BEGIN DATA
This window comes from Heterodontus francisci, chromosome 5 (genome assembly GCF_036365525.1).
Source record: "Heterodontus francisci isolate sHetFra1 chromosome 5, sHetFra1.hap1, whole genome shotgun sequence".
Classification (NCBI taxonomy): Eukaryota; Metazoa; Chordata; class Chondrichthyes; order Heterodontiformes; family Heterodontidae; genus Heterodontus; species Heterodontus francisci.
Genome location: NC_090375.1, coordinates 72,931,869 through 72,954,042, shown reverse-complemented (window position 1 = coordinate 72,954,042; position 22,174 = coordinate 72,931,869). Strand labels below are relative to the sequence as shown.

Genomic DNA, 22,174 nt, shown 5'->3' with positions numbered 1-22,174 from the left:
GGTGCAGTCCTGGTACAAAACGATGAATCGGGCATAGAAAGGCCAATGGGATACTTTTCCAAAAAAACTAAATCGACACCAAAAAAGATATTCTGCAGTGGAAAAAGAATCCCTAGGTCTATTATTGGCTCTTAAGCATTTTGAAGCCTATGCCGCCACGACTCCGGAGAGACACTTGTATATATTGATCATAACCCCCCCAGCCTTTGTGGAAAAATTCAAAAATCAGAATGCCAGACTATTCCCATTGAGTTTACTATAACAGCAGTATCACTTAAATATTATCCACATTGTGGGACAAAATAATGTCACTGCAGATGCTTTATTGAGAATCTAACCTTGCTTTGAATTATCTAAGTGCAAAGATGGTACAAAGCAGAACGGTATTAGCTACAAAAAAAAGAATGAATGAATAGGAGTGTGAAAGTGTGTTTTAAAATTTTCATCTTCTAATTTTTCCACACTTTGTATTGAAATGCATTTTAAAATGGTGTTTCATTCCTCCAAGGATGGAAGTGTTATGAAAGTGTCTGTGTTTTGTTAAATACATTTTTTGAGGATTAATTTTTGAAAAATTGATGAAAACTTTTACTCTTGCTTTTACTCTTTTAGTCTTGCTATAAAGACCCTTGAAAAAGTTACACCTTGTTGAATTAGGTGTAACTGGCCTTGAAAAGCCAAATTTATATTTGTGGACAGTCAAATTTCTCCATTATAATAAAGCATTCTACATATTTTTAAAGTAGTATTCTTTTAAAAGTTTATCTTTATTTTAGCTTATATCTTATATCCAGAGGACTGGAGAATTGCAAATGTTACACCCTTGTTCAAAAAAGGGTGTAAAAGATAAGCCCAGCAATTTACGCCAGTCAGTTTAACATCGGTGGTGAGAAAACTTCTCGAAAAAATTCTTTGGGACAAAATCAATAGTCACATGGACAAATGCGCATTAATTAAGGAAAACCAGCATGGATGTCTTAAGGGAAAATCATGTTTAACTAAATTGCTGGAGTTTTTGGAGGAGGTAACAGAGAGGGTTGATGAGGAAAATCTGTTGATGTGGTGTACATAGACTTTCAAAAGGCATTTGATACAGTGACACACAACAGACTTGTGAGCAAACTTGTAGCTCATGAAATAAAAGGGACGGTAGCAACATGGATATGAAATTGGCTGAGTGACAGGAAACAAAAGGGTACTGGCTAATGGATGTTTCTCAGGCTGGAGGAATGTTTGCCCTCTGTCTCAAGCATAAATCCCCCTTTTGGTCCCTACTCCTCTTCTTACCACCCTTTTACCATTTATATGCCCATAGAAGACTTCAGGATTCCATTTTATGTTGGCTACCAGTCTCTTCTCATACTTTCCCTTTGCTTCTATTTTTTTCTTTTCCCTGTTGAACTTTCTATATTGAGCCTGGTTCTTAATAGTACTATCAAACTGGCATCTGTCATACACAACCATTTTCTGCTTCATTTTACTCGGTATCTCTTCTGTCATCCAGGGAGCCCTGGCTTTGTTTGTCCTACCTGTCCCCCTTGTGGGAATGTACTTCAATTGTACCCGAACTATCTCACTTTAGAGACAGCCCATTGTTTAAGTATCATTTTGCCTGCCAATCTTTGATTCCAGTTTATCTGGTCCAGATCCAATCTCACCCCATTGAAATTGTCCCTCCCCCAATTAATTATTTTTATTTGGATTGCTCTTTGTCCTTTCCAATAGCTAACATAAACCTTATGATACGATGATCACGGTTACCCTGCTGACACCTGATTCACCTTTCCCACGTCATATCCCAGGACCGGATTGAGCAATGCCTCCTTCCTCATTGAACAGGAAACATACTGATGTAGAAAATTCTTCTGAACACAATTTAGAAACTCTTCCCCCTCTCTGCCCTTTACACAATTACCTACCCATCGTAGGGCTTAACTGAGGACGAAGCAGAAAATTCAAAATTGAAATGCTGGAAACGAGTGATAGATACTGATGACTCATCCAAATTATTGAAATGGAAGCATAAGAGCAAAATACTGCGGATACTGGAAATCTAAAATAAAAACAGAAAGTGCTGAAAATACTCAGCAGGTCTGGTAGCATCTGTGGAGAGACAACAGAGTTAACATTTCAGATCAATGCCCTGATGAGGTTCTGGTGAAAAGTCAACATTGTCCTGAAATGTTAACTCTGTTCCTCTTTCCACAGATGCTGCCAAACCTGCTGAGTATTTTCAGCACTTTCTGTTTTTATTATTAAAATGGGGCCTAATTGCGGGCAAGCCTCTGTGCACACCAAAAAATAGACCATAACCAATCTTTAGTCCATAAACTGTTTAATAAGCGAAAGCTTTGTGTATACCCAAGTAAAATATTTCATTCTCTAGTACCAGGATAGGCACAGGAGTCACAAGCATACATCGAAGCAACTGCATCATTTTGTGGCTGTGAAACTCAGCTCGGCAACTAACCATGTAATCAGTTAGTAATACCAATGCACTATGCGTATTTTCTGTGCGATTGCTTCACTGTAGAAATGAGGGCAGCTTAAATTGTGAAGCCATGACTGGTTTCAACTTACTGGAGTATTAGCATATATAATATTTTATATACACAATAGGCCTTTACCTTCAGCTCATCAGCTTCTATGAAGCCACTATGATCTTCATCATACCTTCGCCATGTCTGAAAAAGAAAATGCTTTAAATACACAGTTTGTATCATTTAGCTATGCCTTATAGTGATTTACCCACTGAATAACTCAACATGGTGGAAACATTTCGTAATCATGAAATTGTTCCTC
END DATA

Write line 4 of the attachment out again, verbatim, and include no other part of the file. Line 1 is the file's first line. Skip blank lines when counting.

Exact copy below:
Genome location: NC_090375.1, coordinates 72,931,869 through 72,954,042, shown reverse-complemented (window position 1 = coordinate 72,954,042; position 22,174 = coordinate 72,931,869). Strand labels below are relative to the sequence as shown.